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Green tea extract improves gut health, lowers blood sugar level: Study

by Pragati Singh
green tea

According to a new study on adults with a cluster of heart disease risk factors, using green tea extract for four weeks can reduce blood sugar levels and improve gut health by decreasing inflammation and “leaky gut.”

The study’s findings were published in the journal ‘Current Developments in Nutrition.’ According to the researchers, this is the first study to look at whether the health risks associated with metabolic syndrome, which affects around one-third of Americans, may be mitigated by green tea’s anti-inflammatory properties in the stomach.

“There is much evidence that greater consumption of green tea is associated with good levels of cholesterol, glucose and triglycerides, but no studies have linked its benefits in the gut to those health factors,” said Richard Bruno, senior study author and professor of human nutrition at The Ohio State University.

The clinical experiment was undertaken in 40 people as a follow-up to a 2019 study that linked lower obesity and fewer health risks in mice who received green tea supplements with improved gut health.

Green tea extract significantly reduced blood sugar, or glucose, as well as intestinal inflammation and permeability in healthy adults, according to the new research.

“What this tells us is that within one month we’re able to lower blood glucose in both people with metabolic syndrome and healthy people, and the lowering of blood glucose appears to be related to decreasing leaky gut and decreasing gut inflammation – regardless of health status,” Bruno said.

People with metabolic syndrome have at least three of the five risk factors for heart disease, diabetes, and other health issues: excess belly fat, high blood pressure, low HDL (good) cholesterol, and high levels of fasting blood glucose and triglycerides, a form of fat in the blood.

The problematic thing about these risk variables that comprise metabolic syndrome is that they are frequently just slightly changed and do not yet necessitate pharmacological treatment, yet they nevertheless represent a significant danger to health, according to Bruno.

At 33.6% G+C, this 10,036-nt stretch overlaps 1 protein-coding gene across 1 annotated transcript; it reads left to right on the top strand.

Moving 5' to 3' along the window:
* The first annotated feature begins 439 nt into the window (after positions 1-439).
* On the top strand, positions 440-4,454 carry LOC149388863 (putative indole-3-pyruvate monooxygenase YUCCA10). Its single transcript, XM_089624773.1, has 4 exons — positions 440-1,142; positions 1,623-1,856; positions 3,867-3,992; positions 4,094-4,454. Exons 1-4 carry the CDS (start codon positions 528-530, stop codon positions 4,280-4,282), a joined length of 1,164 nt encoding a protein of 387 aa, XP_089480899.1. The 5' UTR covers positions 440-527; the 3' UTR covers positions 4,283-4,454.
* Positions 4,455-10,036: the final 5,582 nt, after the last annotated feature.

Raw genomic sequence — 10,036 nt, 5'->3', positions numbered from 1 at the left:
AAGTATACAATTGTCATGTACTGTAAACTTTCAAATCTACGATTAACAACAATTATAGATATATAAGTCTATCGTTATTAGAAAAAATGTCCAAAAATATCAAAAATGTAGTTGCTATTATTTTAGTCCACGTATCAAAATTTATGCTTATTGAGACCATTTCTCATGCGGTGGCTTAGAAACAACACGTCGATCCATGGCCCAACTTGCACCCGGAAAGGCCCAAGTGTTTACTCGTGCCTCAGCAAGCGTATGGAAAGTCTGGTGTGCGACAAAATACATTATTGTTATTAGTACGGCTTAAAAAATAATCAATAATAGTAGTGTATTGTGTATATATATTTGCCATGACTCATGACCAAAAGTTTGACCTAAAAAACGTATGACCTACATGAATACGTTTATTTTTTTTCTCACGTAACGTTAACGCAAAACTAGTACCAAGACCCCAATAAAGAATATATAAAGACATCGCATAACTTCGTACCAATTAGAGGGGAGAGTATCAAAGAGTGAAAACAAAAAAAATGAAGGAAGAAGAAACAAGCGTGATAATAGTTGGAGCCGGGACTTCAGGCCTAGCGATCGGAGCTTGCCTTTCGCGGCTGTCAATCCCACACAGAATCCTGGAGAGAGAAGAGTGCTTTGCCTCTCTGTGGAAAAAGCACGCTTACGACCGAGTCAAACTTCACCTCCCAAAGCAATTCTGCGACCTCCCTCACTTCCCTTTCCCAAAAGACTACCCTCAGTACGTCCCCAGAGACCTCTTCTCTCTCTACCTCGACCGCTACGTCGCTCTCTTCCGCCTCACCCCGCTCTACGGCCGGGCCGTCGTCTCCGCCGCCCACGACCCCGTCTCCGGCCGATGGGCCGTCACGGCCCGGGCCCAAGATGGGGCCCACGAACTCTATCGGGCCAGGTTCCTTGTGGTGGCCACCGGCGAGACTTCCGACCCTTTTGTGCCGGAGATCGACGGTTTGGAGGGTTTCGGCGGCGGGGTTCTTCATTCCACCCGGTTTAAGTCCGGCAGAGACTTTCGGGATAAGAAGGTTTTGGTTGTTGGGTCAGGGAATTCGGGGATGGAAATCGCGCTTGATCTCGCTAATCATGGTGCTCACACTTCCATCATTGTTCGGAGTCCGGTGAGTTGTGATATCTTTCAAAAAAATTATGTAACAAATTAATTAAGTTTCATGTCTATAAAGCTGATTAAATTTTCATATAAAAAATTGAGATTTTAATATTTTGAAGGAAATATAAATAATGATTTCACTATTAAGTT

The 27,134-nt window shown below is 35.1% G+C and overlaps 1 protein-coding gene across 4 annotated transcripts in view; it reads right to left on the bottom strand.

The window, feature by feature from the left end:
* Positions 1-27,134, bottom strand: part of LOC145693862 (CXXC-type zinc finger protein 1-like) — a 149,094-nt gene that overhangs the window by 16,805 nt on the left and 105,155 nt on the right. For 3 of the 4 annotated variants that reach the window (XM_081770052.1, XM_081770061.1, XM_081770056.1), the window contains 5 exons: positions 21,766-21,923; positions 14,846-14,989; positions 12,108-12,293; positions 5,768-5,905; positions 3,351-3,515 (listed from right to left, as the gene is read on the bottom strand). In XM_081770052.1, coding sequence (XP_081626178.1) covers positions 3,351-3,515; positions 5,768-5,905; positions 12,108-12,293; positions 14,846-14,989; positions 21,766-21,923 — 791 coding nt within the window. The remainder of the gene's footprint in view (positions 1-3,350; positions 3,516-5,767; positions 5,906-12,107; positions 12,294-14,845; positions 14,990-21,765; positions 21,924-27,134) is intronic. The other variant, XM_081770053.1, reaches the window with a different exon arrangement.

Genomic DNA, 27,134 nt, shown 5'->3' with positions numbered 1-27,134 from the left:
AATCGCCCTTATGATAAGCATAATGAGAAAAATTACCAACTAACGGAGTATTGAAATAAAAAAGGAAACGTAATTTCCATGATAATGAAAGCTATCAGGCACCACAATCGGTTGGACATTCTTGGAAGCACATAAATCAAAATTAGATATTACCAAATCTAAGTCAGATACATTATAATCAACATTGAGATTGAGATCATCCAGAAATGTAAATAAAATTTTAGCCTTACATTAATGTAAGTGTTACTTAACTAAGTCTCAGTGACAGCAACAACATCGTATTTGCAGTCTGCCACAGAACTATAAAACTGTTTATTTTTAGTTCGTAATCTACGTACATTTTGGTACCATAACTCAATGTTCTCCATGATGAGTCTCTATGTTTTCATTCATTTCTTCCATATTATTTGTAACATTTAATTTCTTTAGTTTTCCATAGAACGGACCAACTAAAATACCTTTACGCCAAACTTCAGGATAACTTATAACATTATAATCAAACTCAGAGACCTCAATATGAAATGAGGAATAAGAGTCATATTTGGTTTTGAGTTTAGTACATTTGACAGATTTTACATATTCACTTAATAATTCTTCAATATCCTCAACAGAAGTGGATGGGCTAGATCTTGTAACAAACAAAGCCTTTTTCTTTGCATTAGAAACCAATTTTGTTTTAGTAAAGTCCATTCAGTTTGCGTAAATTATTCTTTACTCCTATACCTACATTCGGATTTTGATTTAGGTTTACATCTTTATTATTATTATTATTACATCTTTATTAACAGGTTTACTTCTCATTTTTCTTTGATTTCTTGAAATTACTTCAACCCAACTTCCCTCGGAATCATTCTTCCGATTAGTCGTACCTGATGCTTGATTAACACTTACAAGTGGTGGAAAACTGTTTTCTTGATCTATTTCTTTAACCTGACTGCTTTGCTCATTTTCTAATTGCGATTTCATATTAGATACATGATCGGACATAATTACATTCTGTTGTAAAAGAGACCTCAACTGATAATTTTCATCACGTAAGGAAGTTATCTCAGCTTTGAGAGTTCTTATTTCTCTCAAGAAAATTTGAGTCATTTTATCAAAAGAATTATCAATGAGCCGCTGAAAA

“Most physicians will initially recommend weight loss and exercise. Unfortunately, we know most persons can’t comply with lifestyle modifications for various reasons,” he said. “Our work is aiming to give people a new food-based tool to help manage their risk for metabolic syndrome or to reverse metabolic syndrome.”

For 28 days, forty individuals – 21 with metabolic syndrome and 19 healthy people – ate gummy confections containing green tea extract rich in anti-inflammatory chemicals known as catechins. The daily intake was equivalent to five cups of green tea. In the randomised double-blind crossover study, all individuals took a placebo for another 28 days, with a month off between treatments.

Researchers confirmed that participants, as advised, followed a diet low in polyphenols – naturally occurring antioxidants in fruits, vegetables, teas and spices – during the placebo and green tea extract confection phases of the study so any results could be attributed to the effects of green tea alone.

Results showed that fasting blood glucose levels for all participants were significantly lower after taking green tea extract compared to levels after taking the placebo. Decreased gut inflammation due to the green tea treatment in all participants was established through an analysis that showed a reduction in pro-inflammatory proteins in faecal samples. Using a technique to assess sugar ratios in urine samples, researchers also found that with green tea, participants’ small intestine permeability favourably decreased.

Gut permeability, or leaky gut, enables intestinal bacteria and related toxic compounds to enter the bloodstream, stimulating low-grade chronic inflammation.

“That absorption of gut-derived products is thought to be an initiating factor for obesity and insulin resistance, which are central to all cardiometabolic disorders,” Bruno said. “If we can improve gut integrity and reduce leaky gut, the thought is we’ll be able to not only alleviate low-grade inflammation that initiates cardiometabolic disorders but potentially reverse them.

“We did not attempt to cure metabolic syndrome with a one-month study,” he said. “But based on what we know about the causal factors behind metabolic syndrome, there is potential for green tea to be acting at least in part at the gut level to alleviate the risk for either developing it or reversing it if you already have metabolic syndrome.”

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